Pongal is my favourite dish – both chakkrai or sweet pongal and venn or kara pongal. Incidentally its the only sweet I know how to prepare.
Being a Tamilian, Pongal is one of those festivals I have always looked forward to since school. To begin with, schools used to reopen after December holidays around the first week of January and then shut again for at least four days for Pongal in the second week. Big blockbuster movies used to release around the time.
It is essentially a harvest festival, a form of thanksgiving by the farmers for their lush bountiful produce. Pongal is celebrated with great gusto in villages. It is also the beginning of a new month in the Tamil calendar. The farmers express their gratitude to the sun god, decorate their cattle, paint their horns and take few days off from their fields to celebrate. At dawn, pongal is prepared usually in an earthern pot and as the rice bubbles and boils and spills, locals wish each other , Pongalo Pongal. There are four days of celebration – Bhogi, Pongal, Maatu Pongal and Kaanum Pongal.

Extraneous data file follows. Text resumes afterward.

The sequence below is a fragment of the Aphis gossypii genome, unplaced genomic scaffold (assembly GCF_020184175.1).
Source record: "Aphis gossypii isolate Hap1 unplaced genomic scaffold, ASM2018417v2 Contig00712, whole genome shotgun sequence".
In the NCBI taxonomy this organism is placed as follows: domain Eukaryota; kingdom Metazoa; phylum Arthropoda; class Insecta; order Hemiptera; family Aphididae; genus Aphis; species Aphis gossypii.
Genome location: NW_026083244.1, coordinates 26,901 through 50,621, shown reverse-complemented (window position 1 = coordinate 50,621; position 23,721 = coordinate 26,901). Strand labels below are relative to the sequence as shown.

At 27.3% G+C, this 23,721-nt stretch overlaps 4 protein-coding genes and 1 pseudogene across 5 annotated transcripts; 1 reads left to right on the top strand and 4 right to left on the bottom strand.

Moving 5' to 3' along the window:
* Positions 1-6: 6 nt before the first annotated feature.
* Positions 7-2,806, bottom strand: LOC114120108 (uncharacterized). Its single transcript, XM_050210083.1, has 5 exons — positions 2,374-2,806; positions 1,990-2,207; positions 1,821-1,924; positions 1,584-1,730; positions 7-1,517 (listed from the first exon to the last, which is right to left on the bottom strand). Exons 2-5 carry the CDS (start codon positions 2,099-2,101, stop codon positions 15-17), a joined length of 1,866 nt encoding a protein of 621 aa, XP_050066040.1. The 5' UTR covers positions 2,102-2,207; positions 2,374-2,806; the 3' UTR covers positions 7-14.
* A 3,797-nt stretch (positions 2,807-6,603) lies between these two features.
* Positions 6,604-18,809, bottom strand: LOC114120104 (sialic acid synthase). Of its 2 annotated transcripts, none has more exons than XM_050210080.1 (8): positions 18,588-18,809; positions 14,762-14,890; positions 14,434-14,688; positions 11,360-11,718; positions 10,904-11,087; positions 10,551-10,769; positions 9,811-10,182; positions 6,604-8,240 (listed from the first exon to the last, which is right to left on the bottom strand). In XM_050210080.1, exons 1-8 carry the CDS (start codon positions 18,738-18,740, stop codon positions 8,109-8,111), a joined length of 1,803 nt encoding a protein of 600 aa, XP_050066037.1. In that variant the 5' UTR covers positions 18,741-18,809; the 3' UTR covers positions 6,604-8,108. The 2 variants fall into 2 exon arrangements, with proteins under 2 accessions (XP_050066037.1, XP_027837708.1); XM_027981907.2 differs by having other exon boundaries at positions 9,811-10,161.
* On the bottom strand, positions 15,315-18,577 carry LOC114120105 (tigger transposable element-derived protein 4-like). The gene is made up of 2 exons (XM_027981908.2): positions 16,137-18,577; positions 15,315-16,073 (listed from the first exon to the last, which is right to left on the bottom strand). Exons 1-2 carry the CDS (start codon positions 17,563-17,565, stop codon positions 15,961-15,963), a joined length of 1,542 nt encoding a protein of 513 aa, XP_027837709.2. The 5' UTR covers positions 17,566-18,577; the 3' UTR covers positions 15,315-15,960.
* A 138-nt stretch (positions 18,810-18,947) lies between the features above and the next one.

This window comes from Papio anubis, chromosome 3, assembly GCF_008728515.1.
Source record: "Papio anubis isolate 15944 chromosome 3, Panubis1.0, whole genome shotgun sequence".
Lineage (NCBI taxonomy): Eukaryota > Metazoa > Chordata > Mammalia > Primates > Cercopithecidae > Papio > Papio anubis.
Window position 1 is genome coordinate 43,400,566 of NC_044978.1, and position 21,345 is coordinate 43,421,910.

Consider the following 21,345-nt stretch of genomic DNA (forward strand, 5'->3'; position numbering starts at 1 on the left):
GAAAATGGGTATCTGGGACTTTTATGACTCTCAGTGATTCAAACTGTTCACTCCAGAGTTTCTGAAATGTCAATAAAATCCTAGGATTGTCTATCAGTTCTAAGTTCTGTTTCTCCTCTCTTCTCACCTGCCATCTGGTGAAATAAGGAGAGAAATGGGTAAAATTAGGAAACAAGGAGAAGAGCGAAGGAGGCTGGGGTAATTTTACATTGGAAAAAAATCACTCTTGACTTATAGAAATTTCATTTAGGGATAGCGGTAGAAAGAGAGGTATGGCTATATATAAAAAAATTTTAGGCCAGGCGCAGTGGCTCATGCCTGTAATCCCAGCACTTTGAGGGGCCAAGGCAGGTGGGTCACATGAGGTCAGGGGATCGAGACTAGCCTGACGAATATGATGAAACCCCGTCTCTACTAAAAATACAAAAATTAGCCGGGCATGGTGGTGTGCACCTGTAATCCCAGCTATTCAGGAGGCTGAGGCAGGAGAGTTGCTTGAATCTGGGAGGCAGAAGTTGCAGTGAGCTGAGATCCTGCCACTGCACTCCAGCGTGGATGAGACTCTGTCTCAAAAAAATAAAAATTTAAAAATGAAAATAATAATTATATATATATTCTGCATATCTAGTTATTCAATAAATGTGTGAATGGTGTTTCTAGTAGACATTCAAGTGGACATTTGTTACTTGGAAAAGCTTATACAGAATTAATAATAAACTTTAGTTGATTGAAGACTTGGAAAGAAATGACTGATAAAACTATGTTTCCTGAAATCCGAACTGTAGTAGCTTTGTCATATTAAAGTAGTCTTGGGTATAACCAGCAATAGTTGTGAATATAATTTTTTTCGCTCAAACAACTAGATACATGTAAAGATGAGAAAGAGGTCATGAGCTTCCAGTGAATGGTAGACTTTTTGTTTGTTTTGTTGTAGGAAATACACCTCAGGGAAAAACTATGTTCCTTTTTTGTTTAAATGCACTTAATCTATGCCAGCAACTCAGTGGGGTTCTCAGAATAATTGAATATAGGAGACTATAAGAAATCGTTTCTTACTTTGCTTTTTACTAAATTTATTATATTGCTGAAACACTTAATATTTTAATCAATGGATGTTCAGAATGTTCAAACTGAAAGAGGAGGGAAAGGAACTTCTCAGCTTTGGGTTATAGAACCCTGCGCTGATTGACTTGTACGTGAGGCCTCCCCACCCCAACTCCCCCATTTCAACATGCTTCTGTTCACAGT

This is the period when the sun enters Makara or the zodiac sign, Capricorn. According to Hindu mythology, Saturn or Shani who is the ruling planet of Capricorn is the son of Surya or the Sun God and the latter pays a visit to his house while transiting. In each state, the festival has a different name – Makar Sankranti in most parts of the country, Uttarayan in Gujarat, Bhogali Bihu in Assam to name a few
The day before Pongal or Makar Sankranti is celebrated as Lohri in Punjab or Bhogi in Tamil Nadu. However whatever may be the custom or tradition, the essence of the festival is to celebrate..after all, what is in a name ?